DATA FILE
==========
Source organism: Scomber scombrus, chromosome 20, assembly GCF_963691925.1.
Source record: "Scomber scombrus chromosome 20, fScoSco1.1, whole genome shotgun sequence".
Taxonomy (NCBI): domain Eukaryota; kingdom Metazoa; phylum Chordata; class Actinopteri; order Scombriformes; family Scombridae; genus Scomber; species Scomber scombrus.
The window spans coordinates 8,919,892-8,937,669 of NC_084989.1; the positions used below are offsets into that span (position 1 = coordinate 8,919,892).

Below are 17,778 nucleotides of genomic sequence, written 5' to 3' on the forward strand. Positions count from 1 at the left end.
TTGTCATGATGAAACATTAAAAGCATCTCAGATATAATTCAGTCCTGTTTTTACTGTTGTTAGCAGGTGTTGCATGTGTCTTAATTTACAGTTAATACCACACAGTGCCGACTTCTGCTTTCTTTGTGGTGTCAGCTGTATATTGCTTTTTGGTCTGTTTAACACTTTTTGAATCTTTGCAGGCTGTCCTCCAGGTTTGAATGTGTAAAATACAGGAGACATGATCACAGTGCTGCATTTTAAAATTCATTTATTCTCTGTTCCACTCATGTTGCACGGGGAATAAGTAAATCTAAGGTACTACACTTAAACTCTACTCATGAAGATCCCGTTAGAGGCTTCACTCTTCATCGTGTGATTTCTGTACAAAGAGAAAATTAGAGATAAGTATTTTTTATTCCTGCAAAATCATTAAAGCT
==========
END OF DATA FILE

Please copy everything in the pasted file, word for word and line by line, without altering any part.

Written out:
Source organism: Scomber scombrus, chromosome 20, assembly GCF_963691925.1.
Source record: "Scomber scombrus chromosome 20, fScoSco1.1, whole genome shotgun sequence".
Taxonomy (NCBI): domain Eukaryota; kingdom Metazoa; phylum Chordata; class Actinopteri; order Scombriformes; family Scombridae; genus Scomber; species Scomber scombrus.
The window spans coordinates 8,919,892-8,937,669 of NC_084989.1; the positions used below are offsets into that span (position 1 = coordinate 8,919,892).

Below are 17,778 nucleotides of genomic sequence, written 5' to 3' on the forward strand. Positions count from 1 at the left end.
TTGTCATGATGAAACATTAAAAGCATCTCAGATATAATTCAGTCCTGTTTTTACTGTTGTTAGCAGGTGTTGCATGTGTCTTAATTTACAGTTAATACCACACAGTGCCGACTTCTGCTTTCTTTGTGGTGTCAGCTGTATATTGCTTTTTGGTCTGTTTAACACTTTTTGAATCTTTGCAGGCTGTCCTCCAGGTTTGAATGTGTAAAATACAGGAGACATGATCACAGTGCTGCATTTTAAAATTCATTTATTCTCTGTTCCACTCATGTTGCACGGGGAATAAGTAAATCTAAGGTACTACACTTAAACTCTACTCATGAAGATCCCGTTAGAGGCTTCACTCTTCATCGTGTGATTTCTGTACAAAGAGAAAATTAGAGATAAGTATTTTTTATTCCTGCAAAATCATTAAAGCT